The article is clear and comprehensive. It’s worth a read.

Was POTS mentioned in your work up?

Still think weed and cardiac rhythm problems are not a good mix long term.

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I don’t take any meds - it is possible to go about daily life and ignoring those pesky palpitations if you don’t become too symptomatic but you need to be in the right head space.

I can’t imagine how frustrating it must be for a young person like yourself but I do think that Oyster makes some really good suggestions. I have Dysautonomia with autoimmune disease and cannot take any of the heart meds. And at such a young age do you really want to be taking meds for the rest of your life? With all of the terrible side effects? They ALL Have side effects long term.

There are very few doctors in the world who understand Autonomic Dysfunction but it is an area which is being researched so I would suggest you see if you can find someone near you who might test you and suggest possible coping strategies.

Lifestyle changes will and have helped me cope but after 19 years of various conditions I am going for pace and ablate BUT I am over 40 years older than you are. The 4 Pillars of good health = eating, sleeping, relaxing and exercising,

At the end of the day - you are the expert on you.

In the meantime you may find this site helpful. There is a list of doctors on the site with an interest which includes cardiologists.

heartrhythmalliance.org/sta...

Best wishes

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Have you seen this site - good information on IST.

dysautonomiainternational.o...

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The link posted by CDreamer mentions low parasympathetic nerve response. If you happen to be someone who has spent a lot of time reading on computers, mobile phones, etc, it is possible your spine, maybe T1 and T2, is compromised causing the low parasympathetic nerve response. If you do not have a balance between the response of the sympathetic and parasympathetic nerves, then the heart may not beat normally. I suggest that you see a qualified chiropractor who is trained to adjust C1, T1, T2 and T5 vertebrae. (Look at some of my other posts.) You may find this is the solution to your problem. Pacemakers have significant risk so if you can avoid this option at your age, you should definitely try others first.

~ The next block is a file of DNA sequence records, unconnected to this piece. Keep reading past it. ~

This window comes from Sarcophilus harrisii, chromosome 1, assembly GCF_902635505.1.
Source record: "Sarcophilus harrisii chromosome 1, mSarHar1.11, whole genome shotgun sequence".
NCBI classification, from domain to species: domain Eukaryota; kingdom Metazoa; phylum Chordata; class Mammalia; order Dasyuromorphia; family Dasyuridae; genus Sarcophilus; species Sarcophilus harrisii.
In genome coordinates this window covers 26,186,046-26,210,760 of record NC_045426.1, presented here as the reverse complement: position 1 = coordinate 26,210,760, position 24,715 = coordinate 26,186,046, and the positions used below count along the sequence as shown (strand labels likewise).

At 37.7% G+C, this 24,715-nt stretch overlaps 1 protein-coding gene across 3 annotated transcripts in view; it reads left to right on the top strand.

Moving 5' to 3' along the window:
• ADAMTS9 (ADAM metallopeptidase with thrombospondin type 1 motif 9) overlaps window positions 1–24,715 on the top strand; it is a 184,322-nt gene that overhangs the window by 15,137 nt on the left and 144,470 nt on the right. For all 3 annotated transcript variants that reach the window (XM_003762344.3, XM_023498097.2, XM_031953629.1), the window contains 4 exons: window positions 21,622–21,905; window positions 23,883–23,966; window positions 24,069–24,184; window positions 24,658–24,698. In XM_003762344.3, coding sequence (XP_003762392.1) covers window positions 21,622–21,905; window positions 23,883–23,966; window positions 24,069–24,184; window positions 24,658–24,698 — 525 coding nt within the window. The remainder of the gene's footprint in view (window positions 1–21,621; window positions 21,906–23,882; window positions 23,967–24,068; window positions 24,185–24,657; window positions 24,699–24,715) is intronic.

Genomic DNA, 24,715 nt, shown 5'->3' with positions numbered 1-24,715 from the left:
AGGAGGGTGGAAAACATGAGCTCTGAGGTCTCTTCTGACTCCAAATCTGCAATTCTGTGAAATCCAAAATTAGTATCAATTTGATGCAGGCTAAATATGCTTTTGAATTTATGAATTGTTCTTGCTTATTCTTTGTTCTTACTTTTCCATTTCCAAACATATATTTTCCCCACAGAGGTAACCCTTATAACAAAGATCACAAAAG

Also, if you have consumed a lot of aspartame, you may have Graves disease, something often overlooked. My sister-in-law had this and had an elevated heart rate (150 bpm) for over a year. It took forever for doctors to diagnose it.

Chiropractic adjustments and negative impacts of artificial sweeteners, especially aspartame, are not at the forefront of a heart doctor diagnosis.

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I was put on Ivabradine two years ago after being diagnosed with heart failure. Had some problems initially and reduced the dosage for a couple of months but have now returned to the full dosage. My body needed time to adjust I guess. It has been a very beneficial drug for me.

I am still on Bisoprolol and Ramipril (for ten years now).

Incidently, I have also been given another "new" drug called Eplerenone for my heart failure/blood pressure. Seems to be doing the trick! Is anybody else taking this?